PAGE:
View this post on Instagram

It always takes me a few weeks to process the season and begin the offseason. Here are my thoughts.....along with a unique way of making light of the postseason that should have been......... (special thanks to @dimtillard for help with Video) Maybe you feel the way I do. It was a very quick and abrupt ending to a good season for us. It leaves a sour taste in my mouth. But let’s not forget all the good that happened. This game and this team gives us something to pass the time, to express our love and passion, to feel the joy of the wins and the pains of the losses, and it calls us to unity when we so easily can be divided about so many other things. Each game is a microcosm of life. The game itself is not Life, but it helps us deal with life in a way. I’m thankful for even the painful losses at the end. The game can be a great teacher. I felt privileged to play with this team and play for our fans all year. We were stretched and we grew in new ways as individuals and as a group and that is always a good thing. We strive to win championships, but more often the process is the goal. We will be stronger because of all that we went through this year. What will I do now? I will travel and watch my wife crush her book tour. I will be in and out of Chi-town. I just got back home to Franklin, TN. I will find joy in raising and watching my kids grow and continue becoming their own person. I will rest and begin preparing for next season. I will work hard in mind, body, and spirit. I will help other players with @patriotforward and @showandgo. I will focus on personal growth and charitable endeavors and become a better man, teammate, friend, and player. To Baseball and Fans: For the next 5 months until I play next year.... I will wait for you....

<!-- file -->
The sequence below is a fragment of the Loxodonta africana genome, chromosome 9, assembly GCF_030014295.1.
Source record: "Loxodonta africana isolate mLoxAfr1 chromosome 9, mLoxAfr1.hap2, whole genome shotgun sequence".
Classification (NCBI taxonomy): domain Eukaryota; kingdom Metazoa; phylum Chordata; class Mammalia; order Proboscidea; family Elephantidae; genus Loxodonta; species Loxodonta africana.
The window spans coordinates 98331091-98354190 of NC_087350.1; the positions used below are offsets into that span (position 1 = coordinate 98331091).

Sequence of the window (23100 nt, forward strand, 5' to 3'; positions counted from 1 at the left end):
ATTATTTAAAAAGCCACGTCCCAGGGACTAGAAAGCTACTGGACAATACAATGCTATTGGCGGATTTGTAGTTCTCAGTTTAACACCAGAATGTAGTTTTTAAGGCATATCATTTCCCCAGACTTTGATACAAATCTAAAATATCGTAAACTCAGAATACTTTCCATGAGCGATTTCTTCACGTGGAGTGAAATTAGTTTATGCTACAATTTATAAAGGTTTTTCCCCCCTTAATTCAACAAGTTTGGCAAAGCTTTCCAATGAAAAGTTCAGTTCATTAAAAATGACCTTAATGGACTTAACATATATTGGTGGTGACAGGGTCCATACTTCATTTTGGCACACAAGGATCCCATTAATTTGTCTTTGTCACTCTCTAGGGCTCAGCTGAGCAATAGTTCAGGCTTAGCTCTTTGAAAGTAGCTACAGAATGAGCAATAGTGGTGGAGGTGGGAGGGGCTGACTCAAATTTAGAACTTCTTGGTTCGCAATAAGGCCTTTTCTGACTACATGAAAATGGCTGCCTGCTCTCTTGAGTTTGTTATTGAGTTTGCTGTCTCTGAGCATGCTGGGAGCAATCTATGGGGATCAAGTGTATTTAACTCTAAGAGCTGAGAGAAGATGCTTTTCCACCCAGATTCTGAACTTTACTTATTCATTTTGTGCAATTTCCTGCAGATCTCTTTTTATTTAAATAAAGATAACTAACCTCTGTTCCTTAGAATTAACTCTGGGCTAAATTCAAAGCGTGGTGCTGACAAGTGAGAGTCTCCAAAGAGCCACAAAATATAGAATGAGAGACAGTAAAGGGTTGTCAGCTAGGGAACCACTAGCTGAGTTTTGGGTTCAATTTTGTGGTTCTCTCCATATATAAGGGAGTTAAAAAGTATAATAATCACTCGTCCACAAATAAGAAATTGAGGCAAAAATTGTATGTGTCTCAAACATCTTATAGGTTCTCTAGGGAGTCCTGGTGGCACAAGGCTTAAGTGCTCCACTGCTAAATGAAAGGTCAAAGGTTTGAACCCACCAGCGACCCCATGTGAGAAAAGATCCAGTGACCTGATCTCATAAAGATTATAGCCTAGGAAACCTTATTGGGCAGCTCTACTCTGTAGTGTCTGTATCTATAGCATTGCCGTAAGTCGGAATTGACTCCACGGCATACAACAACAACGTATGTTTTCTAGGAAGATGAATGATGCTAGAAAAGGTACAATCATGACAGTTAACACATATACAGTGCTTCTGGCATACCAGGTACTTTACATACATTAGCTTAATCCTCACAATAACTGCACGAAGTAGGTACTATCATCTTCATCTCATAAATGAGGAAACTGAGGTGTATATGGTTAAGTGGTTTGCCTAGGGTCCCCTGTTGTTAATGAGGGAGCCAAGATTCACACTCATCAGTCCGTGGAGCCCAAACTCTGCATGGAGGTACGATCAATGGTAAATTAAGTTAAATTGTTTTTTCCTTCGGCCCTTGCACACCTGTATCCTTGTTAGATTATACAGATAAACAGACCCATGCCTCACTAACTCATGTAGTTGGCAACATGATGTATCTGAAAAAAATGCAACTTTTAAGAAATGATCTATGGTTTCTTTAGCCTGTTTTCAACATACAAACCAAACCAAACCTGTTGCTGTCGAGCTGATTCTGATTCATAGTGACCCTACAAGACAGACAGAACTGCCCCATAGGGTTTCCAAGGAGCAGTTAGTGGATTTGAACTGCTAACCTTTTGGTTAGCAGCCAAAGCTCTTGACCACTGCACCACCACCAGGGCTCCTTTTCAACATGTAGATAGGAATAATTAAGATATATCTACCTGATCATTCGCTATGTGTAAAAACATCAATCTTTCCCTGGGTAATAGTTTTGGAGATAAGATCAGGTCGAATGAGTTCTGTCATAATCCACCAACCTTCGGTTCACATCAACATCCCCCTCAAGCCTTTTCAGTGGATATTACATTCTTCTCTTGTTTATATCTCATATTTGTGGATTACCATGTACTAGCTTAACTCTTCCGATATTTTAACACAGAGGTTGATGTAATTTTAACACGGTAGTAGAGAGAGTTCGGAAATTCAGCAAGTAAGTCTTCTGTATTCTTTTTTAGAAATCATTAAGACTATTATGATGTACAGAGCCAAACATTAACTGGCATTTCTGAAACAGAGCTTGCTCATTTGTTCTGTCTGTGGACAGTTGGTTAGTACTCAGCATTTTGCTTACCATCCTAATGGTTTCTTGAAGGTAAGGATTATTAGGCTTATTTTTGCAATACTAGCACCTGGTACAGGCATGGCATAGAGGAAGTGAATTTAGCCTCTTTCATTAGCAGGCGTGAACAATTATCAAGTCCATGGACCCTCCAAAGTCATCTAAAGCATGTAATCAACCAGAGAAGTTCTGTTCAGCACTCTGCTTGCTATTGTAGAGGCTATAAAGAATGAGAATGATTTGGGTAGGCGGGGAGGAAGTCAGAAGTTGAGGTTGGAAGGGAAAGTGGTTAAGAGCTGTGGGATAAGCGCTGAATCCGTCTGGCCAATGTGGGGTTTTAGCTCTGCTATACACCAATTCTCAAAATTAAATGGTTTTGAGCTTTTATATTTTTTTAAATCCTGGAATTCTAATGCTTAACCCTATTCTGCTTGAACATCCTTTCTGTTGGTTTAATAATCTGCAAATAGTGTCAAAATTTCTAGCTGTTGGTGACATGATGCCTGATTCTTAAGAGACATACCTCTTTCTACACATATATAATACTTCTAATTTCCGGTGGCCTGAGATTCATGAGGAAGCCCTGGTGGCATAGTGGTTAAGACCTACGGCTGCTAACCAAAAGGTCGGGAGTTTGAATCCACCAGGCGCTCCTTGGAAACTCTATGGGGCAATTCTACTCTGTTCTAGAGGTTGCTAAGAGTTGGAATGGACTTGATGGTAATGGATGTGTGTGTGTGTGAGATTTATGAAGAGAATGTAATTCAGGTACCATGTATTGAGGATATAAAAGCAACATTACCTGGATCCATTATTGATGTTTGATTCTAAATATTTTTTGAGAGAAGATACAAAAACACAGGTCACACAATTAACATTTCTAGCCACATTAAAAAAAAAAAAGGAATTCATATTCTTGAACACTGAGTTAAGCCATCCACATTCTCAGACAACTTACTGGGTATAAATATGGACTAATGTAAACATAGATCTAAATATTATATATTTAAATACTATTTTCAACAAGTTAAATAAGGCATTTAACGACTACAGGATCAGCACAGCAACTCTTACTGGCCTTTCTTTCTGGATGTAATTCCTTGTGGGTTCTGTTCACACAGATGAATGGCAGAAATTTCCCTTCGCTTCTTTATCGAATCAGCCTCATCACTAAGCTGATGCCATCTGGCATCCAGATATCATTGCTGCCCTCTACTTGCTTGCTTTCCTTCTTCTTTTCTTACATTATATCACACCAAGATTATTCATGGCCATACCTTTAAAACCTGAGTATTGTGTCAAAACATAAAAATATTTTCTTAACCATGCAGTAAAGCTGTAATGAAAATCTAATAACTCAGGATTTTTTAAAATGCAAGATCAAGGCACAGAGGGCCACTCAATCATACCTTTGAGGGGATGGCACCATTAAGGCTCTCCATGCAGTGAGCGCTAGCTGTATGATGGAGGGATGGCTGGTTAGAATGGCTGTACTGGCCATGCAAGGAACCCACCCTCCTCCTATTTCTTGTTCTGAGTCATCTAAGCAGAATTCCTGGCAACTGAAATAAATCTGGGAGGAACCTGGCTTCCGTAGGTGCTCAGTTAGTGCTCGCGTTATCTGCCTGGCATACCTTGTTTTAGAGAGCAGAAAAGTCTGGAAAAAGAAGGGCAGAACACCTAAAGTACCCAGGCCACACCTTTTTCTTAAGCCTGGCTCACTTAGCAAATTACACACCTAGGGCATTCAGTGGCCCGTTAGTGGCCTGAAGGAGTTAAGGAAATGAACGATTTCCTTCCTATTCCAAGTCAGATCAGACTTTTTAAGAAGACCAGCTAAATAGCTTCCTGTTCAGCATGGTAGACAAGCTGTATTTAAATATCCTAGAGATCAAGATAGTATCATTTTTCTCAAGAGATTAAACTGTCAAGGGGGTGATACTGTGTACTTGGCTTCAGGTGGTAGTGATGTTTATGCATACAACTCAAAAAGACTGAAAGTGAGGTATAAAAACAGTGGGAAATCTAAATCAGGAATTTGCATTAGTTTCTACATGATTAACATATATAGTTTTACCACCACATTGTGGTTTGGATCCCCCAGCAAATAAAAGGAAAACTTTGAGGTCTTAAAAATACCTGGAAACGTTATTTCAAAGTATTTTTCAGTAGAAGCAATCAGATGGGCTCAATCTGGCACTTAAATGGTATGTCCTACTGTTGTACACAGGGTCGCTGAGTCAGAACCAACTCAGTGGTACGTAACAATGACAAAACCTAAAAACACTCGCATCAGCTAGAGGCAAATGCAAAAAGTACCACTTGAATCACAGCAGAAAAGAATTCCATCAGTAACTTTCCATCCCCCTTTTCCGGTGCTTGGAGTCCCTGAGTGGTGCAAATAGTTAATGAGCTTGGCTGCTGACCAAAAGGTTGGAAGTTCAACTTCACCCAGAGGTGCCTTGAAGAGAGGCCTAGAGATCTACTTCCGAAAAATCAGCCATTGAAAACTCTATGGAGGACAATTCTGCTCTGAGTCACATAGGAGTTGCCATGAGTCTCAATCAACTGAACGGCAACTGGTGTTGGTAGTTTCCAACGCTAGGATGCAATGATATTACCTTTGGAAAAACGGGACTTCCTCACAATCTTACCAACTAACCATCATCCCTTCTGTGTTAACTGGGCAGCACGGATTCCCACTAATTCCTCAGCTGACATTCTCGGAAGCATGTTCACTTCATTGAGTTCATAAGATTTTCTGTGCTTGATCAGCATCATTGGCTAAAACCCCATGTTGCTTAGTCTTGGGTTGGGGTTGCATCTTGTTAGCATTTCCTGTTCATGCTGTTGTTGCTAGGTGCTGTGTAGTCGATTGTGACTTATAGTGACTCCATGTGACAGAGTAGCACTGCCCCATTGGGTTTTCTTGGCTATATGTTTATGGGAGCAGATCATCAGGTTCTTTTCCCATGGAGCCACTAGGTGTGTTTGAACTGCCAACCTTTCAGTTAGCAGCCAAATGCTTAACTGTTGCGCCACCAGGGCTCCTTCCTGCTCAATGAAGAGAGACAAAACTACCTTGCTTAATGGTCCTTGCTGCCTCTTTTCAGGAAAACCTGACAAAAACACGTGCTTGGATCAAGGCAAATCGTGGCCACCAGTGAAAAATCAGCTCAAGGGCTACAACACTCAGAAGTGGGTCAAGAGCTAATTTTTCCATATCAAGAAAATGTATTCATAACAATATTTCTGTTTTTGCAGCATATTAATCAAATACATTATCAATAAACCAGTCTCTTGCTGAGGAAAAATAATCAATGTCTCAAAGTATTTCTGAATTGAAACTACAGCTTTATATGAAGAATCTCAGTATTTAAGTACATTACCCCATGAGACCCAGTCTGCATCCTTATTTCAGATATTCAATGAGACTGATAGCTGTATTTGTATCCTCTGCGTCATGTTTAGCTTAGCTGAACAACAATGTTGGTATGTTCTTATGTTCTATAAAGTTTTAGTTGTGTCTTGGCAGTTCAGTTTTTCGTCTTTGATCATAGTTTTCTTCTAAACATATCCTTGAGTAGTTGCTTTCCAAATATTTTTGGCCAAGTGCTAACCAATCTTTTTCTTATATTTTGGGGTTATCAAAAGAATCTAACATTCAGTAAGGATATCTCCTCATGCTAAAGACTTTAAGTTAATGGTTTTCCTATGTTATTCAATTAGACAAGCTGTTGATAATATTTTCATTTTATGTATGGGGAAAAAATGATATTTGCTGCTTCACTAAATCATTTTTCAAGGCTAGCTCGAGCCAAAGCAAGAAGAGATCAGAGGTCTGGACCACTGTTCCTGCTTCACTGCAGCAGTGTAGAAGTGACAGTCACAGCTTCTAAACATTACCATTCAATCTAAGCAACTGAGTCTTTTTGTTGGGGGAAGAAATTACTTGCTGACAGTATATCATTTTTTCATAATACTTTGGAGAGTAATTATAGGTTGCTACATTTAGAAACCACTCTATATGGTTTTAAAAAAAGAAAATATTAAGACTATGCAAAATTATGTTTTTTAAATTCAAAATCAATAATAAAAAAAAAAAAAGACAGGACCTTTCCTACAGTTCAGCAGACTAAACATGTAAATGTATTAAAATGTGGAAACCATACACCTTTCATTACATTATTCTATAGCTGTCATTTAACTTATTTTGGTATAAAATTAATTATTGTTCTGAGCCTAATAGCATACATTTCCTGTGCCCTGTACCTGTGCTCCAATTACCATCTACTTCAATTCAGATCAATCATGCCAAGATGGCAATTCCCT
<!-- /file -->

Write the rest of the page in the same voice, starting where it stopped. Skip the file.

A post shared by Ben Zobrist (@benzobrist18) on

Zobrist also posted a lengthy caption on his perspective on the Cubs' disappointing end to the season:

It always takes me a few weeks to process the season and begin the offseason. Here are my thoughts.....along with a unique way of making light of the postseason that should have been......... (special thanks to @dimtillard for help with Video) 
Maybe you feel the way I do. It was a very quick and abrupt ending to a good season for us. It leaves a sour taste in my mouth. But let’s not forget all the good that happened. This game and this team gives us something to pass the time, to express our love and passion, to feel the joy of the wins and the pains of the losses, and it calls us to unity when we so easily can be divided about so many other things. Each game is a microcosm of life. The game itself is not
Life, but it helps us deal with life in a way. I’m thankful for even the painful losses at the end. The game can be a great teacher. 
I felt privileged to play with this team and play for our fans all year. We were stretched and we grew in new ways as individuals and as a group and that is always a good thing. We strive to win championships, but more often the process is the goal. We will be stronger because of all that we went through this year. 
What will I do now? I will travel and watch my wife crush her book tour. I will be in and out of Chi-town. I just got back home to Franklin, TN. I will find joy in raising and watching my kids grow and continue becoming their own person. I will rest and begin preparing for next season. I will work hard in mind, body, and spirit. I will help other players with @patriotforward and @showandgo. I will focus on personal growth and charitable endeavors and become a better man, teammate, friend, and player. 
To Baseball and Fans: For the next 5 months until I play next year....
I will wait for you....

Come for the Zobrist lip sync, but stay for the 37-year-old using a bat as a guitar while wearing a sleeveless shirt and rocking an old-timey top hat.

A year ago, Zobrist completely reshaped his offseason workout plan after three straight years of playing deep into October. It appears he's added another new trick to his winter workout — hopping over fences even though there is a clear opening just a foot away.

Hey, whatever works...